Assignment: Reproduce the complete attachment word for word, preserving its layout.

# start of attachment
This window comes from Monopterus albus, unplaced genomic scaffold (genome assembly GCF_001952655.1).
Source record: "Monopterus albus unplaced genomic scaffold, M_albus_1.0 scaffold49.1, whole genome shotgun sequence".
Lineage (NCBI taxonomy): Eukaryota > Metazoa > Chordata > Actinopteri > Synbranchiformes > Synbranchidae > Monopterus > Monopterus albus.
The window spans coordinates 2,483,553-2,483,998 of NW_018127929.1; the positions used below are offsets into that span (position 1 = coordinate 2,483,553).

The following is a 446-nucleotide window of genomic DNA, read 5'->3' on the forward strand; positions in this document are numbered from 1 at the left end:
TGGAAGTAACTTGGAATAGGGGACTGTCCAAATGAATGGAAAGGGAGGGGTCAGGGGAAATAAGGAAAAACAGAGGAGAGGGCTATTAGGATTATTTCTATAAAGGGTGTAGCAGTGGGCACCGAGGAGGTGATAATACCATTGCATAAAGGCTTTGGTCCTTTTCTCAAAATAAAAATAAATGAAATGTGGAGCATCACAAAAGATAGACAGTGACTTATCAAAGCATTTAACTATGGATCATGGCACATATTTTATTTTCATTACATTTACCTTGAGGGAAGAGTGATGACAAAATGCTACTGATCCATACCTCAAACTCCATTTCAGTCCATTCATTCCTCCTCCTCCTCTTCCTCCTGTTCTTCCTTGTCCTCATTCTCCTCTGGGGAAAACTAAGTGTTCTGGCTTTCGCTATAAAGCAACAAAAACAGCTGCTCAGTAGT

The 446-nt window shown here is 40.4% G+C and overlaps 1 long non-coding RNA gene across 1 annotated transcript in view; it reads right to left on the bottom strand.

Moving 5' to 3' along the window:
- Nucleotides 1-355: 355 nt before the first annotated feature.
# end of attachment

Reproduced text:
This window comes from Monopterus albus, unplaced genomic scaffold (genome assembly GCF_001952655.1).
Source record: "Monopterus albus unplaced genomic scaffold, M_albus_1.0 scaffold49.1, whole genome shotgun sequence".
Lineage (NCBI taxonomy): Eukaryota > Metazoa > Chordata > Actinopteri > Synbranchiformes > Synbranchidae > Monopterus > Monopterus albus.
The window spans coordinates 2,483,553-2,483,998 of NW_018127929.1; the positions used below are offsets into that span (position 1 = coordinate 2,483,553).

The following is a 446-nucleotide window of genomic DNA, read 5'->3' on the forward strand; positions in this document are numbered from 1 at the left end:
TGGAAGTAACTTGGAATAGGGGACTGTCCAAATGAATGGAAAGGGAGGGGTCAGGGGAAATAAGGAAAAACAGAGGAGAGGGCTATTAGGATTATTTCTATAAAGGGTGTAGCAGTGGGCACCGAGGAGGTGATAATACCATTGCATAAAGGCTTTGGTCCTTTTCTCAAAATAAAAATAAATGAAATGTGGAGCATCACAAAAGATAGACAGTGACTTATCAAAGCATTTAACTATGGATCATGGCACATATTTTATTTTCATTACATTTACCTTGAGGGAAGAGTGATGACAAAATGCTACTGATCCATACCTCAAACTCCATTTCAGTCCATTCATTCCTCCTCCTCCTCTTCCTCCTGTTCTTCCTTGTCCTCATTCTCCTCTGGGGAAAACTAAGTGTTCTGGCTTTCGCTATAAAGCAACAAAAACAGCTGCTCAGTAGT

The 446-nt window shown here is 40.4% G+C and overlaps 1 long non-coding RNA gene across 1 annotated transcript in view; it reads right to left on the bottom strand.

Moving 5' to 3' along the window:
- Nucleotides 1-355: 355 nt before the first annotated feature.